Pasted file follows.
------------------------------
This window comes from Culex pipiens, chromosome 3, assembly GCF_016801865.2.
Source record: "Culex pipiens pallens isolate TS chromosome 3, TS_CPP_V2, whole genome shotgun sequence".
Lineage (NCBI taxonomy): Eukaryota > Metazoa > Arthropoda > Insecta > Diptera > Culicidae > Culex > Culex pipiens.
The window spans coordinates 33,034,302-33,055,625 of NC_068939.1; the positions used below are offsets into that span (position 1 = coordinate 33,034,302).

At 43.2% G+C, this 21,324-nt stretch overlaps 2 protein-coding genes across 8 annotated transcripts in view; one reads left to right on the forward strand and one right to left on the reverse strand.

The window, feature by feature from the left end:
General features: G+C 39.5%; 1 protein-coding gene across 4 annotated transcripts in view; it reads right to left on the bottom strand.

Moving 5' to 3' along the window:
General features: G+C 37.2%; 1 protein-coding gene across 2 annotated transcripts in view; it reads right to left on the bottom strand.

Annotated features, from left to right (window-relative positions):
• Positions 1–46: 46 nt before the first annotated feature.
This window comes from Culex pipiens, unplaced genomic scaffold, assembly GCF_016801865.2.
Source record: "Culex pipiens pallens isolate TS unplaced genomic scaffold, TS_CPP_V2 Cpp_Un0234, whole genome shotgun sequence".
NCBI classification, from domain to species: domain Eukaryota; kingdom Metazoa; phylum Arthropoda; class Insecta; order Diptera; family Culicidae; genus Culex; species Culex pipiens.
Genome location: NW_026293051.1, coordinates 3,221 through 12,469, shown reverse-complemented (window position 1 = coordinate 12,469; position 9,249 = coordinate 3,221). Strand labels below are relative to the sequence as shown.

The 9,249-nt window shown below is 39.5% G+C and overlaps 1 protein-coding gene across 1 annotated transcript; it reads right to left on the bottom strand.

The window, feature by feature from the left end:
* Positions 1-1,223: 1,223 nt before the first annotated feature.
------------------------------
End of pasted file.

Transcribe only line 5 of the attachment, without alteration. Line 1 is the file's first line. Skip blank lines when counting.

At 43.2% G+C, this 21,324-nt stretch overlaps 2 protein-coding genes across 8 annotated transcripts in view; one reads left to right on the forward strand and one right to left on the reverse strand.